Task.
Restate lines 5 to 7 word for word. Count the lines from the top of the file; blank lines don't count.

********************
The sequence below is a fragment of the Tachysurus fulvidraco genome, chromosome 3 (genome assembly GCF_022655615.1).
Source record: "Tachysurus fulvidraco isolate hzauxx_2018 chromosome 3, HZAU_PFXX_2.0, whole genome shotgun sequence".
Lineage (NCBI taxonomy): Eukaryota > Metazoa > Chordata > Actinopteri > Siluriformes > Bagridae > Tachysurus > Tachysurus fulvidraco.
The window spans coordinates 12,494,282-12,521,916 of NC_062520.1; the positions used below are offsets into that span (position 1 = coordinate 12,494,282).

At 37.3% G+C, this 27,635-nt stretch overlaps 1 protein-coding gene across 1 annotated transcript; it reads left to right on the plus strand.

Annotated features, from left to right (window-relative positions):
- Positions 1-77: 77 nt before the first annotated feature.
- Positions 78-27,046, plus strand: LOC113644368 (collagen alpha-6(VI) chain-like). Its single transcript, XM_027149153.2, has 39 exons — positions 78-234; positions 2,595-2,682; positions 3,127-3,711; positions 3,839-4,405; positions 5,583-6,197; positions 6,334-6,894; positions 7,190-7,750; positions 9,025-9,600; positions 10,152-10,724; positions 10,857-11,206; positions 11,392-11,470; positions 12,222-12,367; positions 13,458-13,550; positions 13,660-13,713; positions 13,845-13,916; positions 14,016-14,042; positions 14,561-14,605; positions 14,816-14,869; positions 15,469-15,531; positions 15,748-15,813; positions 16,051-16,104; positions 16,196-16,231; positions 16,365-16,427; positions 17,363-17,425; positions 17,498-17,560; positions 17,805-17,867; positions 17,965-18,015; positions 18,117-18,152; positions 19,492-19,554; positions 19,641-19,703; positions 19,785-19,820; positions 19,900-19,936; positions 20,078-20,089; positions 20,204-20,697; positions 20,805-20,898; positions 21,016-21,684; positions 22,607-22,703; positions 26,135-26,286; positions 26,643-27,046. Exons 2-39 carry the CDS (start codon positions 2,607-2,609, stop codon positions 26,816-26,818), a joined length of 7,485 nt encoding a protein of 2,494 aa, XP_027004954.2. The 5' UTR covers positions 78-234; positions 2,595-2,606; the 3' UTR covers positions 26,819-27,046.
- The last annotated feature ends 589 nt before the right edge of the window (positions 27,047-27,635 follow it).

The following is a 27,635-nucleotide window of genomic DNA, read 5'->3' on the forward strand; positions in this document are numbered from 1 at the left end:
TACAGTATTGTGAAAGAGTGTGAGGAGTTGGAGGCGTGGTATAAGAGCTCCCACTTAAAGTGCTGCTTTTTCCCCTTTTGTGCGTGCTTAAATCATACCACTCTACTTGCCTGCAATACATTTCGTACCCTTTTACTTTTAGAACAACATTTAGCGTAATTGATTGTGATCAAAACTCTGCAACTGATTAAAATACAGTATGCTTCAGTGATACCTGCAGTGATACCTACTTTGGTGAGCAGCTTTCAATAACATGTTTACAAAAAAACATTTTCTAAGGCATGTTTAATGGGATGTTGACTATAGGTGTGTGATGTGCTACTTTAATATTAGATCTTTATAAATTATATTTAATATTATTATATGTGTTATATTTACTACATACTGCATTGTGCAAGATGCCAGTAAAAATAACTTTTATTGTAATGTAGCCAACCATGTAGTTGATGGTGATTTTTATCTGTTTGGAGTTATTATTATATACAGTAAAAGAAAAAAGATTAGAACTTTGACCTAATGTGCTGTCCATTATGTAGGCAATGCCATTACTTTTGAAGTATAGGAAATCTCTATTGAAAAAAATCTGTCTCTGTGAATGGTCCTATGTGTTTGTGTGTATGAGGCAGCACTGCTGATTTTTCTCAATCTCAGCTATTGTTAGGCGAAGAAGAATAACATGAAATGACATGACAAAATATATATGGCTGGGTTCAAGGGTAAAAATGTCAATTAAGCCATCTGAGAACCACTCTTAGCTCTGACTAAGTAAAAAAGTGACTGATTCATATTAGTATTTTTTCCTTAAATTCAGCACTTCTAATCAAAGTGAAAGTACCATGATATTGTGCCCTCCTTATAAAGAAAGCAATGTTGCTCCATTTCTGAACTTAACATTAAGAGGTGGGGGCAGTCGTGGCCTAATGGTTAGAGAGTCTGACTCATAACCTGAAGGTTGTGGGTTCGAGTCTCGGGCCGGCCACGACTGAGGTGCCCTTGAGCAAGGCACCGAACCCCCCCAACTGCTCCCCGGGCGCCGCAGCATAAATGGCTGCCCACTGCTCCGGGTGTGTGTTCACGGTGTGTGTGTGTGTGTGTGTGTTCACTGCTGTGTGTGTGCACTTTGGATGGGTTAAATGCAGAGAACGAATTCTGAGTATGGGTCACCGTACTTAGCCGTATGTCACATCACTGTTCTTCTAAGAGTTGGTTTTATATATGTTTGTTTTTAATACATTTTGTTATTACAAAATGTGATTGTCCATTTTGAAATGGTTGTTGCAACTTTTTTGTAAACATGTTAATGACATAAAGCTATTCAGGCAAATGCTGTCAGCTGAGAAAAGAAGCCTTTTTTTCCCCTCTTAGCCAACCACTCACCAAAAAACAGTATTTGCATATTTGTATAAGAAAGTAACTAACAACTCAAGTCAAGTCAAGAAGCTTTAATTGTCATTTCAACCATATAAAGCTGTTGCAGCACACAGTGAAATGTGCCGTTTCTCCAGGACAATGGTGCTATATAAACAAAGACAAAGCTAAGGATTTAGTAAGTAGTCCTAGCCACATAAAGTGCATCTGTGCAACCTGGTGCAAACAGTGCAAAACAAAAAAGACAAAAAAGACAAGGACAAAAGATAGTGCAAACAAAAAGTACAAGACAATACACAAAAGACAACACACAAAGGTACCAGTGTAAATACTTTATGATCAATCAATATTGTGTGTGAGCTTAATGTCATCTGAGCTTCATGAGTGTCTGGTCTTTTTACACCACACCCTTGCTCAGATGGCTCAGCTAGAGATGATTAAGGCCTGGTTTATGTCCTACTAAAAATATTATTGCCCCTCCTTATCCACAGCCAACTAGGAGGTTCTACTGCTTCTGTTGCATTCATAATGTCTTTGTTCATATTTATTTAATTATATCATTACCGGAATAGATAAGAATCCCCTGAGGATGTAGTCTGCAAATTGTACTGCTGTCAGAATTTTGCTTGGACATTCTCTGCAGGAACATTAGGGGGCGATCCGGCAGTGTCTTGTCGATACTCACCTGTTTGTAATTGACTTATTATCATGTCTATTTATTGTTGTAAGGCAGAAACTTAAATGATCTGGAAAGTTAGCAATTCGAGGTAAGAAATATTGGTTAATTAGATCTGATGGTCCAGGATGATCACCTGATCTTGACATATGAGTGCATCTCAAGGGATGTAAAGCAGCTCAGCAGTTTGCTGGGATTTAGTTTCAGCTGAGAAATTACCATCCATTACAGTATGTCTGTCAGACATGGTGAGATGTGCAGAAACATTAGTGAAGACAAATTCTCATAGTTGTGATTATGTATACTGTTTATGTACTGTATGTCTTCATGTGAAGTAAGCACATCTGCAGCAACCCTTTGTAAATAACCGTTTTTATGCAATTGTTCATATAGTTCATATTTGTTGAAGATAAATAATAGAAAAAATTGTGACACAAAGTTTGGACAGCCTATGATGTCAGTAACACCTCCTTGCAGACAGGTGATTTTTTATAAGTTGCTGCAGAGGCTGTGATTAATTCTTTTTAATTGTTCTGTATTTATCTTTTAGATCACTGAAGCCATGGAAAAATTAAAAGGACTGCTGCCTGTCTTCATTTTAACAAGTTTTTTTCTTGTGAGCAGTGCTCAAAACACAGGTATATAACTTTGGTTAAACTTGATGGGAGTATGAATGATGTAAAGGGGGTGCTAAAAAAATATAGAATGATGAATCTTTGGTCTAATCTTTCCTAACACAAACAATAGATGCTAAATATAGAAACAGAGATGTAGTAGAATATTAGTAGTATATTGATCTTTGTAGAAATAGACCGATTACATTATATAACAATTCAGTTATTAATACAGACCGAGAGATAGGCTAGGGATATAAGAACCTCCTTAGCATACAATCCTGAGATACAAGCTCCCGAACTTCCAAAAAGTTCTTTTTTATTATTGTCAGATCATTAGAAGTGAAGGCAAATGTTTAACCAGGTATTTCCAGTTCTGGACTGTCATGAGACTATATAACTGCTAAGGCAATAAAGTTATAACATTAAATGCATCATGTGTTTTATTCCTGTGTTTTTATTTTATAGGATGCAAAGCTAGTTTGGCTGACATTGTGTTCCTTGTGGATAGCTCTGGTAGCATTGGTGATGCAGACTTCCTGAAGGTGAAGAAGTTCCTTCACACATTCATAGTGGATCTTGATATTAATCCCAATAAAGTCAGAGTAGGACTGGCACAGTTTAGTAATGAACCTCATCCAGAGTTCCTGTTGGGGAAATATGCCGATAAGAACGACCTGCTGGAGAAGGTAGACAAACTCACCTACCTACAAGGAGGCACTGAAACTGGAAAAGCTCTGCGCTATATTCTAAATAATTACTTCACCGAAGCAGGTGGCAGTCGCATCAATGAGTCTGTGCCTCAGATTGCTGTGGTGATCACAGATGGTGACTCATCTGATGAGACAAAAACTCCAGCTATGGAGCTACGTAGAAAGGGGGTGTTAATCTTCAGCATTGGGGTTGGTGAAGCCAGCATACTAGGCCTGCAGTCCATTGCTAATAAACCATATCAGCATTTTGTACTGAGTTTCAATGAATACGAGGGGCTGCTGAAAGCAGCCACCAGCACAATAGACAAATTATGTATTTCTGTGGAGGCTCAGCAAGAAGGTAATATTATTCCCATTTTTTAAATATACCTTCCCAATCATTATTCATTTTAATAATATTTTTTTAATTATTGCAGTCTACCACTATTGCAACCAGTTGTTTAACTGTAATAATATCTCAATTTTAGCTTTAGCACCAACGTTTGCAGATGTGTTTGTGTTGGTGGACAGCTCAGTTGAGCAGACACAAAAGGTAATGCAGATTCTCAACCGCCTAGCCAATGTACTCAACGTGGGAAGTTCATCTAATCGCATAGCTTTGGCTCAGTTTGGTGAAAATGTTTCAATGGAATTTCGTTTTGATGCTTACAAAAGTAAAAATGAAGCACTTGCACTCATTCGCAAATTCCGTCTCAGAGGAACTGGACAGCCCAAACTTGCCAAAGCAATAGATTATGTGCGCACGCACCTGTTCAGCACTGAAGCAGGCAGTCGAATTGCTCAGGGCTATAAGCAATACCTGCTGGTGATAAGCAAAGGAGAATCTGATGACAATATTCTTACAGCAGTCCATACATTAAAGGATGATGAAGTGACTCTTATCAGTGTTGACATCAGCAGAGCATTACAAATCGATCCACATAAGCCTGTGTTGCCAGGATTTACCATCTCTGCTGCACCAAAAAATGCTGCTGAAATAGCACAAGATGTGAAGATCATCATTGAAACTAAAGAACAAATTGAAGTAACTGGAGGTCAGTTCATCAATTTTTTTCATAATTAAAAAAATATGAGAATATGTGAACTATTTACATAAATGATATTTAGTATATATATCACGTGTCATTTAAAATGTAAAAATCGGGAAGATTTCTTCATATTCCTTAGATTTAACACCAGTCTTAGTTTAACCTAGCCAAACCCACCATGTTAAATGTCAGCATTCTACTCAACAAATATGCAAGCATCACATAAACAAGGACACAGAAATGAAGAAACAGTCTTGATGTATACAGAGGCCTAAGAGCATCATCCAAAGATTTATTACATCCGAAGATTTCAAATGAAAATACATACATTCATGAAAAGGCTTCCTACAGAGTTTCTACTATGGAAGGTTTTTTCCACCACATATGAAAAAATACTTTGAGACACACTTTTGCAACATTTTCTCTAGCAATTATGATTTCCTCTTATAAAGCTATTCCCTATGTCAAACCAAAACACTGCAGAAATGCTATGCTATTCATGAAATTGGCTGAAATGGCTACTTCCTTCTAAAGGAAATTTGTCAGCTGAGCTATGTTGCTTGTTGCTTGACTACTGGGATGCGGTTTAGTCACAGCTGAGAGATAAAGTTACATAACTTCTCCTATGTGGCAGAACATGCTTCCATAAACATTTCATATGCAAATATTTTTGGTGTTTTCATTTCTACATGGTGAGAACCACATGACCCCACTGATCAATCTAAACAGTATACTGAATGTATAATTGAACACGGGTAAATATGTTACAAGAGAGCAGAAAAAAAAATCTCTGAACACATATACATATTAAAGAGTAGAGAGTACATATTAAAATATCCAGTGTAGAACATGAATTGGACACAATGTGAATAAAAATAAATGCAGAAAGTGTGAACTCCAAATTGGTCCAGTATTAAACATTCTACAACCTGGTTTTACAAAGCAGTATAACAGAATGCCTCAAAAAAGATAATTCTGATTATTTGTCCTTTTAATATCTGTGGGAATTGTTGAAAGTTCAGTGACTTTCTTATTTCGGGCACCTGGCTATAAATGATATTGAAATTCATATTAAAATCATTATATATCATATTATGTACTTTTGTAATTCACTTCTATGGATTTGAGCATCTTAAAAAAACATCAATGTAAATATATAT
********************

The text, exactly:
At 37.3% G+C, this 27,635-nt stretch overlaps 1 protein-coding gene across 1 annotated transcript; it reads left to right on the plus strand.

Annotated features, from left to right (window-relative positions):
- Positions 1-77: 77 nt before the first annotated feature.